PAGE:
How big of a threat is North Korea?

Under the leadership of 33-year-old Kim Jong Un, who came to power upon his father’s death in 2011, the pace of North Korean nuclear and missile tests has accelerated dramatically. His tyrannical regime now has an estimated 20 nuclear warheads — and is adding a new weapon to that stockpile every six weeks or so, experts believe.

North Korea has already successfully mounted a small nuclear warhead on a 1,500 km–range Rodong missile that can reach South Korea and Japan — and is on course to develop 13,000 km–range intercontinental ballistic missiles targeting the continental U.S. by early next decade, according to observers at Johns Hopkins University. The U.S. ignores North Korea’s growing nuclear arsenal — and the instability of its erratic leader — at its peril, says Mark Fitzpatrick of the International Institute for Strategic Studies. “Just because Pyongyang wants us to pay attention,” Fitzpatrick told The Economist, “that doesn’t mean we shouldn’t.”

The U.N. Security Council has just passed the toughest sanctions in two decades. However, the success of the sanctions will depend almost entirely on China — Pyongyang’s most influential ally, and the nation with which it does 90 percent of its trade. If the North Korean regime collapses, experts agree, there will be absolute chaos. There would be widespread looting by the country’s starving citizens, and violence in the gulags holding the country’s 120,000 political prisoners. Millions of people would rush the border into China, and South Korean and U.S. troops would be forced to occupy a devastated and dysfunctional country.

In his final days, Kim might choose to pass the nuclear weapons under his control to terrorists — or even launch them himself, as a final act of suicidal revenge. The regime’s collapse would probably spark a brutal civil war with very high stakes, says North Korea expert Andrei Lankov — like “Syria with nukes.”

[The Week]

China commentary on THAAD deployment by US

[Xinhua commentary] – With the installation of an anti-missile missile system that can hardly cover Seoul but is able to spy on China and Russia’s Far East, the United States aims to defend nobody in East Asia, but its insatiable appetite for hegemony and military advantage.

The hidden agenda of Uncle Sam in deploying the Terminal High Altitude Area Defense system (THAAD) on the southeastern part of the Korean Peninsula is perfectly based on its excuse of a so-called “missile threat” from the Democratic People’s Republic of Korea (DPRK), which is deemed as “rogue state” and “axis of evil” by Washington.

Defending allies from bullying by missiles of a “rogue state” naturally strengthens Washington’s moral high ground. Nevertheless, the reality is far less noble than what Uncle Sam portraits.

The fact that THAAD shields all U.S. barracks on the peninsula while leaving Seoul and its surrounding cities housing almost half of the country’s population unprotected completely unmasks Uncle Sam’s hidden agenda.

For starters, deploying THAAD in South Korea is a crucial step to heal the Achilles heel of Washington’s anti-missile missile system in the Asia Pacific, which has long been nagged by its inadequate recognition ability.

With the help of THAAD’s X band radar commanding surveillance of an area that extends over 1,200 miles (1,900 kilometers) from the peninsula, i.e. almost half of China’s territory and the southern part of Russia’s Far East, the United States can effectively and immediately raise the recognition accuracy.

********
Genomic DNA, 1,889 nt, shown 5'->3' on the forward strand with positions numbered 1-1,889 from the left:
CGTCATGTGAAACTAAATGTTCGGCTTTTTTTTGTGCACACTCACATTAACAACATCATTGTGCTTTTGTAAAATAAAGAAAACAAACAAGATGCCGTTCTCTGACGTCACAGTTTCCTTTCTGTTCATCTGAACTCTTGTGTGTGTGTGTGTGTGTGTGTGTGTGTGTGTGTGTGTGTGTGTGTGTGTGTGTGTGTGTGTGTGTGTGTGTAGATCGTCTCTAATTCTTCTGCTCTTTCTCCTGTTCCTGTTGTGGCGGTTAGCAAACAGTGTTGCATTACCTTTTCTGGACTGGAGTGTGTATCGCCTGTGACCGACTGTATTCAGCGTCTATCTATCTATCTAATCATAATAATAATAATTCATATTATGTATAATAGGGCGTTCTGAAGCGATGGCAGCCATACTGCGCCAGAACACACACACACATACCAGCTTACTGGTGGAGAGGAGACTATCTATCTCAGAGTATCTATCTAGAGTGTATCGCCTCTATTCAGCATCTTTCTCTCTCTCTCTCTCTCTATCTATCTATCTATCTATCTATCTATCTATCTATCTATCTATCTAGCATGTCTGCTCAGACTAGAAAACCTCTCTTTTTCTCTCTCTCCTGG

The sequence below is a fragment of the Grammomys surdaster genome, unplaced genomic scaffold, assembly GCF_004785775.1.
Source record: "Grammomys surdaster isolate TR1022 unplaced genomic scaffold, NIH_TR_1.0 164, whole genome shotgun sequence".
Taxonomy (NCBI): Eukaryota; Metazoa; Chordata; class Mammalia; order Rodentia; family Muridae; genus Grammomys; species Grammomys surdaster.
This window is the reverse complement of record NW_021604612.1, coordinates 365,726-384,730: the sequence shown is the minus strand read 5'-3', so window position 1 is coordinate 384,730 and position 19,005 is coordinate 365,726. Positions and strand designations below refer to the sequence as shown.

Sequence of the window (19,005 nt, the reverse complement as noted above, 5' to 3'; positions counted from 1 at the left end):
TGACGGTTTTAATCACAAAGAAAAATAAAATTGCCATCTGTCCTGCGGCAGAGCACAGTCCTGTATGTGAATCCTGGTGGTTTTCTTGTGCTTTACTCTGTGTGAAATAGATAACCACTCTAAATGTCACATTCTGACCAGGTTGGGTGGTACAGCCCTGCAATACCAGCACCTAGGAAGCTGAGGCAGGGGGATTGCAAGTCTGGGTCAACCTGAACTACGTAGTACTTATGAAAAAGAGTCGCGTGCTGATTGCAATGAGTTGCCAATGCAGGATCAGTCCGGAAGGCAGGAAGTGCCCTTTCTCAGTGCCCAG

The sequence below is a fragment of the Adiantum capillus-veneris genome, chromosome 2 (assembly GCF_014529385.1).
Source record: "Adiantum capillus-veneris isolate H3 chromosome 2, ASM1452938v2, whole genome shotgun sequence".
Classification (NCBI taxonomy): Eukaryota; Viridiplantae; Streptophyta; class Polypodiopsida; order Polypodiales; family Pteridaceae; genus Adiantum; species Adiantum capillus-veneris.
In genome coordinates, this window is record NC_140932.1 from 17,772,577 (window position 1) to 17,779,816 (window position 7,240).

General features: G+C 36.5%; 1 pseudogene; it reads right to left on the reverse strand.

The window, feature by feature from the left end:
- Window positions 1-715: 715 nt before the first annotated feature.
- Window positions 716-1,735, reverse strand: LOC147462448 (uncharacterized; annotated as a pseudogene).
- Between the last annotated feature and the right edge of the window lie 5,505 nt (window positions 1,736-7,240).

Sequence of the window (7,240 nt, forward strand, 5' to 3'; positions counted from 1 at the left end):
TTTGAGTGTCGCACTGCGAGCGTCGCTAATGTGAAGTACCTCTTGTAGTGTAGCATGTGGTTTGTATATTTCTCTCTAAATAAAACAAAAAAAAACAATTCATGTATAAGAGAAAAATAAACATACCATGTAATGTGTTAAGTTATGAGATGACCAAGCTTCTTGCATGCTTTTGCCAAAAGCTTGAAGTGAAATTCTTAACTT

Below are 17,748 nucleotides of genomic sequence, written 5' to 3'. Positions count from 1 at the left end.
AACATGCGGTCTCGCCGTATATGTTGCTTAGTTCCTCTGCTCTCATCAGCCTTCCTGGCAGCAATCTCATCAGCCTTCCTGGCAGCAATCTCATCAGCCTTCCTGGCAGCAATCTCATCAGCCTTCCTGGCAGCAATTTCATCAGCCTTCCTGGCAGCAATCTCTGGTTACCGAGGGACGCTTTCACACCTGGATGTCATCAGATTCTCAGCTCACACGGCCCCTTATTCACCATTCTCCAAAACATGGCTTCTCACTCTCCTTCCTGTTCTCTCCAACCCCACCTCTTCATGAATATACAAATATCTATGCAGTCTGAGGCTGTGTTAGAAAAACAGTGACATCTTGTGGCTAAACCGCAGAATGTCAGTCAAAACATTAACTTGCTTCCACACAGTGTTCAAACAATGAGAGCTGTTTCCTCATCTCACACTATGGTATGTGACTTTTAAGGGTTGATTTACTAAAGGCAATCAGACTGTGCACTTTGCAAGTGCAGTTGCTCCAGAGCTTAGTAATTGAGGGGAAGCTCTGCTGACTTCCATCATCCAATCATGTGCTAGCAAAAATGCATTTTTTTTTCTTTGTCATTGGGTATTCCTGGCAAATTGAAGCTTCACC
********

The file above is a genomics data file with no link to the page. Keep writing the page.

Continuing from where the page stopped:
The second part of Washington’s hidden agenda also concerns with the X band radar: If deployed, THAAD could help the U.S. army to collect radar data of warheads and decoys of China and Russia’s strategic missiles by monitoring their experiments, thus enable the United States to neutralize their nuclear deterrence.

For all that, deploying THAAD in South Korea to encounter the so-called “missile threat” from a “rogue state” is yet another self-directed and self-acted Hollywood-style drama of Uncle Sam. What lies under the savior’s costume is clear and simple — his strategic anxiety and sateless appetite for supremacy and upper hand.

North Korean math whiz who defected in Hong Kong

The North Korean defector who mysteriously snuck away during an international mathematics contest in Hong Kong is believed to be Jong Yol Ri, a three-time silver medalist at the annual competition, the South China Morning Post has learnt.

A photo of Jong was sent to a Whatsapp chat group of some 100 university students helping at the 57th International Mathematical Olympiad a day after the team of six North Korean students were last seen at the event’s closing ceremony. They were asked to look for the math whiz. No one responded to the message, the source said.

CCTV footage from the university is understood to show a student leaving the campus alone.

It is believed that subsequently, a defector sought refuge at the local South Korean Consulate General, more than 20km away.The Consulate General remained tight-lipped, saying it was the South Korean government’s position that it would not confirm anything about the defector.

The North Korean delegation left with one member short and flew back to Pyongyang via the mainland on July 19.

[South China Morning Post]

5 points of tension between North Korea and US

Five points of tensions between North Korea and the U.S. as shared by Pyongyang’s top diplomat for U.S. affairs, in an AP interview on Thursday:

  • Kim Jong Un on a list of sanctioned individuals – Han Song Ryol, director-general of the U.S. affairs department at North Korea’s Foreign Ministry, emphasized the authoritarian country’s anger over Washington’s July 6 announcement putting leader Kim Jong Un on a list of sanctioned individuals in connection with alleged human rights abuses documented by the United Nations Human Rights Commission. Pyongyang denies the allegations. “The United States has crossed the red line in our showdown,” he said. “We regard this thrice-cursed crime as a declaration of war.”
  • War Games – Han warned against planned U.S.-South Korean war games next month. “By doing these kinds of vicious and hostile acts toward the DPRK, the U.S. has already declared war against the DPRK. So it is our self-defensive right and justifiable action to respond in a very hard way,” he said.
  • US Diplomat’s flight – Han castigated Mark Lippert, the U.S. ambassador to South Korea, for a July 12 flight on a U.S. Air Force F-16 based in South Korea. He called it an action “unfit for a diplomat.”